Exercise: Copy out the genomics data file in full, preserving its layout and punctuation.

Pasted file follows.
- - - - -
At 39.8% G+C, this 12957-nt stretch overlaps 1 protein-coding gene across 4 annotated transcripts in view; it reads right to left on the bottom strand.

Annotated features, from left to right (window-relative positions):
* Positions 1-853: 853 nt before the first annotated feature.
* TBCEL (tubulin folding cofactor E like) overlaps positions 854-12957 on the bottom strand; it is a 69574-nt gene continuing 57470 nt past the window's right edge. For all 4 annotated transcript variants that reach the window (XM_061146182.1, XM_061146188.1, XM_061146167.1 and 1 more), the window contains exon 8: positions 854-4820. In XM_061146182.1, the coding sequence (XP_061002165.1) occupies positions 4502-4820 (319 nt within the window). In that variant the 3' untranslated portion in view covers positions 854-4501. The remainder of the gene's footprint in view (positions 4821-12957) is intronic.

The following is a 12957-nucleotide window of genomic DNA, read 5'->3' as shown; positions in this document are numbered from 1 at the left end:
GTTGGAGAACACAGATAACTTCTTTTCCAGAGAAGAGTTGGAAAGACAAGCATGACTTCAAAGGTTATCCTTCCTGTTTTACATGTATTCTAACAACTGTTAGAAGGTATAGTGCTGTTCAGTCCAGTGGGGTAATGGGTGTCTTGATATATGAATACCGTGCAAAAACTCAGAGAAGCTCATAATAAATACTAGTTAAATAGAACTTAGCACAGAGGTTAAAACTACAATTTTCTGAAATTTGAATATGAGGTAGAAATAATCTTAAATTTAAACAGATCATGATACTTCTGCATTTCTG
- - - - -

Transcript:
At 39.8% G+C, this 12957-nt stretch overlaps 1 protein-coding gene across 4 annotated transcripts in view; it reads right to left on the bottom strand.

Annotated features, from left to right (window-relative positions):
* Positions 1-853: 853 nt before the first annotated feature.
* TBCEL (tubulin folding cofactor E like) overlaps positions 854-12957 on the bottom strand; it is a 69574-nt gene continuing 57470 nt past the window's right edge. For all 4 annotated transcript variants that reach the window (XM_061146182.1, XM_061146188.1, XM_061146167.1 and 1 more), the window contains exon 8: positions 854-4820. In XM_061146182.1, the coding sequence (XP_061002165.1) occupies positions 4502-4820 (319 nt within the window). In that variant the 3' untranslated portion in view covers positions 854-4501. The remainder of the gene's footprint in view (positions 4821-12957) is intronic.

The following is a 12957-nucleotide window of genomic DNA, read 5'->3' as shown; positions in this document are numbered from 1 at the left end:
GTTGGAGAACACAGATAACTTCTTTTCCAGAGAAGAGTTGGAAAGACAAGCATGACTTCAAAGGTTATCCTTCCTGTTTTACATGTATTCTAACAACTGTTAGAAGGTATAGTGCTGTTCAGTCCAGTGGGGTAATGGGTGTCTTGATATATGAATACCGTGCAAAAACTCAGAGAAGCTCATAATAAATACTAGTTAAATAGAACTTAGCACAGAGGTTAAAACTACAATTTTCTGAAATTTGAATATGAGGTAGAAATAATCTTAAATTTAAACAGATCATGATACTTCTGCATTTCTG